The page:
THE GIRL WITH ALL THE GIFTS is a very good new British horror movie and at this point I would like to offer the “Trust in Vern” review opt-out option. If you are willing to just take my word for it that this is good and check it out without knowing anything about it you’ll be able to enjoy the mysterious opening the way I did. Then you can come back and read this. But if you need more information first, keep reading. I’ll try not to spoil everything.
This is the story of Melanie (rookie Sennia Nanua), a young lady around 12 years old who lives locked up in a concrete cell in an underground military base. In the morning when soldiers come in pointing guns at her she dutifully gets into her wheelchair to be strapped in and wheeled into a room full of other kids also strapped into wheelchairs. It’s a classroom, and Melanie would be the kid who always has her hand up first, but they have their hands bound when they don’t have a writing assignment.
The soldiers call these kids “creepy little fuckers” and aren’t supposed to talk to them. Melanie’s favorite teacher Miss Justineau (Gemma Arterton, THE DISAPPEARANCE OF ALICE CREED) seems to be in trouble for being too sympathetic toward them. What the hell is going on here? Why are they so afraid of these children?
Well, as abrasive Sergeant Eddie Parks (Paddy Considine, DEAD MAN’S SHOES) harshly demonstrates, these aren’t regular kids, they’re zombies, or “hungries” they call them. A fungus controls their brains. They can seem like normal kids but if they smell flesh (human or animal) they revert to instincts and if you give them half a chance they’ll run and jump on you and eat your fuckin neck before you know what hit you. In this case, in the classroom, they’re all restrained, so when he holds his arm out in front of one of them the kid gets hungry and then the other ones around him follow suit and all the sudden it’s like a chorus of little piranha jaws snapping at the air.
The adult hungries aren’t like that, so Dr. Caroline Caldwell (Glenn Close, AIR FORCE ONE) is studying these kids who can still think like regular humans. Melanie is particularly bright and enthusiastic. She greets all her captors by name every day and this exacerbates Miss Justineau’s heartbreak over the little girl’s true purpose as a scientific specimen, to be dissected by Dr. Caldwell for the creation of an anti-virus. But a series of mishaps leads to the downfall of the base and these three end up in a vehicle with a few soldiers fleeing for safety. Melanie has to wear a plastic muzzle and usually have her hands bound behind her back, but she proves valuable throwing the hungries off their scent and offering insights into how they work.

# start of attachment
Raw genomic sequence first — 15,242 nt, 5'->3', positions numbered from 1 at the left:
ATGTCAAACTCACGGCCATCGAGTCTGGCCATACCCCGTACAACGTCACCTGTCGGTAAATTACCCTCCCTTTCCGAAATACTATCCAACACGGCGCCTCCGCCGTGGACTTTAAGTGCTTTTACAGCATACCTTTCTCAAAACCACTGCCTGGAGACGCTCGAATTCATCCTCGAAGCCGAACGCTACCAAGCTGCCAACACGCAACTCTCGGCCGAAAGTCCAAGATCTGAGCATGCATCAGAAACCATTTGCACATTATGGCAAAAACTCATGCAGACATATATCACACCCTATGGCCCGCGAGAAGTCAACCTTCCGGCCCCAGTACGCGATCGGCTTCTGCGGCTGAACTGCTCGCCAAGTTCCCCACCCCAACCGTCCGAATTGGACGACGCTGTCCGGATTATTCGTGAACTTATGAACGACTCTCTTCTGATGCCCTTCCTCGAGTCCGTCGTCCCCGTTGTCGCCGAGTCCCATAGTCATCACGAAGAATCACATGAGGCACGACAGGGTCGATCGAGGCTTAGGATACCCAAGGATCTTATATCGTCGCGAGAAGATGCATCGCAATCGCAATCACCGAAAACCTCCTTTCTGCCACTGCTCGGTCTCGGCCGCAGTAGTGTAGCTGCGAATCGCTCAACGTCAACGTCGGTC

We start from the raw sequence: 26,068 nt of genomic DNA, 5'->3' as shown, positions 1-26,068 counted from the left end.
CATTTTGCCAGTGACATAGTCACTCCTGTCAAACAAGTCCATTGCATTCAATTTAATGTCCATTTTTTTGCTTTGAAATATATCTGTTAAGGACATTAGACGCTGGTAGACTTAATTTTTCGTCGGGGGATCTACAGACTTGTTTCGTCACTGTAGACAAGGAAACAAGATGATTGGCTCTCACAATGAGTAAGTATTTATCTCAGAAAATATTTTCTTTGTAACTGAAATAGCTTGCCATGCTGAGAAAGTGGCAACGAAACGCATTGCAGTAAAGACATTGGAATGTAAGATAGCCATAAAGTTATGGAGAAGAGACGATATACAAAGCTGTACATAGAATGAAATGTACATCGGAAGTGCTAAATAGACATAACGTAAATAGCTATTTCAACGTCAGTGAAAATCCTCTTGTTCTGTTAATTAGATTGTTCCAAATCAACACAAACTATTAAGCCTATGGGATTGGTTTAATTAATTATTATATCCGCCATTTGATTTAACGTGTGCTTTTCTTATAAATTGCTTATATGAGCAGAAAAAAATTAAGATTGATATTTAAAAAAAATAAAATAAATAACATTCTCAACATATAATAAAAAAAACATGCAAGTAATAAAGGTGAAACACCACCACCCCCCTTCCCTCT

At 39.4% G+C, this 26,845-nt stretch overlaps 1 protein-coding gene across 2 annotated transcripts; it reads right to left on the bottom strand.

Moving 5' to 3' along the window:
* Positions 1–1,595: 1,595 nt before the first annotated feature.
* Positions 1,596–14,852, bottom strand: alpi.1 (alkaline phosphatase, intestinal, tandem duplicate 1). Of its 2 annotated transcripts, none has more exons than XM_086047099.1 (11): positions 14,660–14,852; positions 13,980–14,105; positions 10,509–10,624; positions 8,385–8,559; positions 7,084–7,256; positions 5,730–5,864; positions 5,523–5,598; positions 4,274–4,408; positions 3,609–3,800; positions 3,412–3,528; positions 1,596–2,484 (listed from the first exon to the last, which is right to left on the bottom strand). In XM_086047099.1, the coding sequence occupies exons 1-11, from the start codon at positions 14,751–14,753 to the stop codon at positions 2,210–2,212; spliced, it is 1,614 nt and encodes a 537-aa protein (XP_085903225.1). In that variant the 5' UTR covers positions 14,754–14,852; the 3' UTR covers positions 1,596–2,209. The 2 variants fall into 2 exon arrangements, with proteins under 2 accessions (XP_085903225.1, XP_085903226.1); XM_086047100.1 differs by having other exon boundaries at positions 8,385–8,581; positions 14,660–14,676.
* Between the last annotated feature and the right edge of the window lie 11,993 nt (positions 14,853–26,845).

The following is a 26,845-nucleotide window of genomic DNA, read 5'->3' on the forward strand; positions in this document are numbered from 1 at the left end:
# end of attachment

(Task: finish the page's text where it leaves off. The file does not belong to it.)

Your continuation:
It always seems like there can’t really be another good zombie movie, and then somebody comes along and does yet another good one that makes you think “I’ve never seen anybody do it like that before.” In this case it’s director Colm McCarthy (a veteran of TV shows like Injustice and Peaky Blinders) and writer Mike Carey (who wrote a novel at the same time as the screenplay). We have the familiar elements of the swarming, running bio-zombies (like 28 DAYS/WEEKS LATER, minus the camera wobbliness) and the underground military base (like DAY OF THE DEAD) but they seem like incidental elements in this very character-driven story with a smart child zombie as the protagonist. The details of the world, from the effects of the fungus on breathing to the “blocker” cream humans use to hide their smell, is well thought out.
The characters are all interestingly layered. Dr. Caldwell (whose fashion sense resembles Carol from The Walking Dead) is the most standard bad guy, but she starts out seeming like a nice lady interested in Melanie’s mind, and her belief that Melanie has to be sacrificed to save all of humanity is based in pragmatism, not evil. Sergeant Parks kind of goes in the other direction, he seems like an irredeemable asshole at first but shows himself to be mostly reasonable. Miss Justineau immediately shows herself as the conscience of this military operation, and her affection for Melanie is entirely understandable, but her moral decision to protect the girl at all costs could arguably be the wrong one.
And Melanie is the heart of the movie, a little girl with the right attitude to charm any parent or teacher even though her face and shirt are usually smeared with blood and she occasionally reverts to pure animalism, attacking and devouring people or small animals. We root for her to survive and to prove her value to this group, even though we don’t know how loyal she is (or should be) to the human race. There’s a unique mix of rooting for her victories and feeling a little nervous that she might be fighting for a world that we honestly don’t belong in.
Nanua is key to the character’s success, projecting a defiant optimism that occasionally succumbs to a beastly physicality when stalking meals or asserting dominance over a mob of her people. The pack of feral child hungries she encounters during the group’s trek through deserted London are pretty disturbing. They grew up on their own so they can’t talk, only growl. But they’re smart. They work together and set traps. They truly are “creepy little fuckers,” but also because of what we’ve learned from Melanie and her classmates it’s not like you’d be thrilled to blow their heads off if they mobbed you. They’re still children just doing what they think they’re supposed to be doing.
That’s the I AM LEGEND reality we have to face eventually: fungus is natural. I believe the children are our future, teach them well and let them lead the way even though that way almost definitely involves them chewing our fucking throats out. Hey kids, I don’t suppose I could convince you that that’s going on your permanent record? No? Tough shit for us I guess, but good luck to you, Generation Hungry.